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How to deal with debt during and after a divorce

Many factors have to be deliberated when an Iowa couple decides to end their marriage. Child custody and support, determining who keeps the house, dividing up bank accounts and changing beneficiary designations are just a few of the topics that must be addressed. One significant area that may be overlooked is how debt should be handled in a divorce.

First, it certainly matters how the state in which a person live handles marital property. Community property states consider both parties to be responsible for any debt accumulated during the marriage, regardless of who owns the account. In equitable distribution states, such as Iowa, both parties are responsible for the debt if they are joint owners of that account. However, if only one of the spouses' name is on an account, that spouse is solely responsible for the debt.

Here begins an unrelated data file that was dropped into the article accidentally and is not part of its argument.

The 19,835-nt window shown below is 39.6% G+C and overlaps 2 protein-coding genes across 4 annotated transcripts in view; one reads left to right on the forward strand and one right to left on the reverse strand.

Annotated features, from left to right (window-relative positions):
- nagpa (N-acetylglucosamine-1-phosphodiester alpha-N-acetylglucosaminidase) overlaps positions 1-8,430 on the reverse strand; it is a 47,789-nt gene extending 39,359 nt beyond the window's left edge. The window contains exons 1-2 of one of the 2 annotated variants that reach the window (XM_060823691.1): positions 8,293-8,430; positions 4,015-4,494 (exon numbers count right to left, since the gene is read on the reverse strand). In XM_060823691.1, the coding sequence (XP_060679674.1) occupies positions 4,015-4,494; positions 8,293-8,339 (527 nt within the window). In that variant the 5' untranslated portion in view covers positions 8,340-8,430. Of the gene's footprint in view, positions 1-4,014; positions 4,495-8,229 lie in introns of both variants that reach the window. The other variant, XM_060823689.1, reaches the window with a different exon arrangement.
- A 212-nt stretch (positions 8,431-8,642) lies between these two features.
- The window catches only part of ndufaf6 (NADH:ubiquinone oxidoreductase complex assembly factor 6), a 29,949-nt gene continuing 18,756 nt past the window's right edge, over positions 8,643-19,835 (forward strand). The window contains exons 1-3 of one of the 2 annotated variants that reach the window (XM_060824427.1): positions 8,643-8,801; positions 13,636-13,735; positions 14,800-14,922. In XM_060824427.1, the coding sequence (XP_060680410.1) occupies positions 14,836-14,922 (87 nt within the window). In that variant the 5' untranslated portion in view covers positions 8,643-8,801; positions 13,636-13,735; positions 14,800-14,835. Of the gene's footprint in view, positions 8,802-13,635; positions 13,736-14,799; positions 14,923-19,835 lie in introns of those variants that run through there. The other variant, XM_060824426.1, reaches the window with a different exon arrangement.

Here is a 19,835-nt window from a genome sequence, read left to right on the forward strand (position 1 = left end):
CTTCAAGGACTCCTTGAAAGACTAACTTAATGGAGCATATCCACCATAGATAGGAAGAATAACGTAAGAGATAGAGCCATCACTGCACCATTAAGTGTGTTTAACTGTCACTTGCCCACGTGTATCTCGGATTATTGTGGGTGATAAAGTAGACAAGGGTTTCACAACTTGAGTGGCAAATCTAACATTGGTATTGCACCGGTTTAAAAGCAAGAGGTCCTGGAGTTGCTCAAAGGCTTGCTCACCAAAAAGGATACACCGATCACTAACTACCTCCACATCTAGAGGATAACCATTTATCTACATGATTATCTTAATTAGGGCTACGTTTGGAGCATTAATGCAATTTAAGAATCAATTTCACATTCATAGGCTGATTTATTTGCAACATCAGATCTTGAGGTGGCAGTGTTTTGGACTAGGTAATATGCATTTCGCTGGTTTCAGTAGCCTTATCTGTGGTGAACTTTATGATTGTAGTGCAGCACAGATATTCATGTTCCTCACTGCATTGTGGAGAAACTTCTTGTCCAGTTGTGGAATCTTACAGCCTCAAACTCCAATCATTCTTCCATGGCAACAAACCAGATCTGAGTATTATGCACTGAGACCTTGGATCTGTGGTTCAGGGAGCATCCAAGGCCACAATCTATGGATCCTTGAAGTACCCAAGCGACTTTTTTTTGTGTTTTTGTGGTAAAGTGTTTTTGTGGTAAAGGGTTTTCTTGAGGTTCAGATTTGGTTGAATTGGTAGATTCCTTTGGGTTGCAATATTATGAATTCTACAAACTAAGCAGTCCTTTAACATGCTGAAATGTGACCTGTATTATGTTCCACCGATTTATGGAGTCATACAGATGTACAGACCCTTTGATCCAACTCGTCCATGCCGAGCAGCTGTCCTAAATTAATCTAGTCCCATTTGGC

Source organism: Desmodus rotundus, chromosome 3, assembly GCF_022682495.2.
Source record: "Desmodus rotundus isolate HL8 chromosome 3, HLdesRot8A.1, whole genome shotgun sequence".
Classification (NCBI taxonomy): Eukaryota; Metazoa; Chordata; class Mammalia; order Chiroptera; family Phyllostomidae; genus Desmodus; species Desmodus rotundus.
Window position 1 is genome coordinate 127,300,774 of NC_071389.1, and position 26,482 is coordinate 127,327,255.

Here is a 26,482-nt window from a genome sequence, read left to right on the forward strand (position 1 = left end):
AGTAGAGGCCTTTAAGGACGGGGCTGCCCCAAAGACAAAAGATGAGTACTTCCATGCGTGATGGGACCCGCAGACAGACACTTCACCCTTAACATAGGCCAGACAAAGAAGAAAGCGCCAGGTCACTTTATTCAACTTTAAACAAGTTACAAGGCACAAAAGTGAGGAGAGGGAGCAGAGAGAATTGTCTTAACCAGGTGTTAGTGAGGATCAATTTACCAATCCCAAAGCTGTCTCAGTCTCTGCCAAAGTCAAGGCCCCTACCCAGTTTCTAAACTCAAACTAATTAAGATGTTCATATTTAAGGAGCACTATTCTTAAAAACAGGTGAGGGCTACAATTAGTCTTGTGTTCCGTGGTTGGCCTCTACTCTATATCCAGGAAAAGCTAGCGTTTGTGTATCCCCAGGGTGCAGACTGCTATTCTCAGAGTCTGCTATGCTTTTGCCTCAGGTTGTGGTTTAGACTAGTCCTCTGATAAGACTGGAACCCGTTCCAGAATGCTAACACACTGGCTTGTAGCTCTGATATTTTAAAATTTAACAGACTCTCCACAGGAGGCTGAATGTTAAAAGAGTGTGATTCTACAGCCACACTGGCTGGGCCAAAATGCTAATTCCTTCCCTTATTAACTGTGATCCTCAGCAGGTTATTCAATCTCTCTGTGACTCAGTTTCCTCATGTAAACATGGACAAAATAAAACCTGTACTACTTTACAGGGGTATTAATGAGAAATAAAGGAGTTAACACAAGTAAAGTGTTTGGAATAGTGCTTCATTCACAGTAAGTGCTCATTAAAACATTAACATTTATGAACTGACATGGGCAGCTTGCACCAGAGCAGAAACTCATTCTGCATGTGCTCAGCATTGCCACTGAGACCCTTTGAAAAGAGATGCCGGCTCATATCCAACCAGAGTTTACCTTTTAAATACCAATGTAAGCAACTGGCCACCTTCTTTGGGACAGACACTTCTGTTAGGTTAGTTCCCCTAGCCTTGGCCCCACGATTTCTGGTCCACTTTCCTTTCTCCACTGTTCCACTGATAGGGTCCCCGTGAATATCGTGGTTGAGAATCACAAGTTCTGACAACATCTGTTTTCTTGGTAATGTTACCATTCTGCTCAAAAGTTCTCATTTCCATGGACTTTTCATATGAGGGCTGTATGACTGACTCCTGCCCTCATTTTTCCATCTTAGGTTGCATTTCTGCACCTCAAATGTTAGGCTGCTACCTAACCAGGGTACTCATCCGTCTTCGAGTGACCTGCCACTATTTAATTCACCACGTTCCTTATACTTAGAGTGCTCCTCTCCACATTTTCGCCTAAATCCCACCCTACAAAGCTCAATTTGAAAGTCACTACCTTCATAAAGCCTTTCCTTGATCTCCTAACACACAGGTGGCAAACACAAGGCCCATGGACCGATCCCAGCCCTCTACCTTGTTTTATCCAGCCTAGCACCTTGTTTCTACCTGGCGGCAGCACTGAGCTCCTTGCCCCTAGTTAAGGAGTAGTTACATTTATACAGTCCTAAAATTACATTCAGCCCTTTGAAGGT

Regardless of which state one lives in, debts are divided in much the same manner as assets. Experts recommend that couples with credit card debt transfer the debt to separate accounts. Not all lenders will do this, but it is helpful to ask for their help. When there is a mortgage, things are a bit more complicated since one spouse typically decides to stay in the home and sells the home to the other spouse. Car and student loans would also need to be divided between the couple.

Debt may be an overlooked topic, yet it can have major implications on a person's finances during and following a divorce. It would be wise to contact an Iowan divorce attorney for assistance with this and every aspect of the divorce. A trusted attorney will help someone every step of the way throughout the proceedings.

Source:, "What Happens to Debt After Divorce?", Holly Johnson, March 30, 2018

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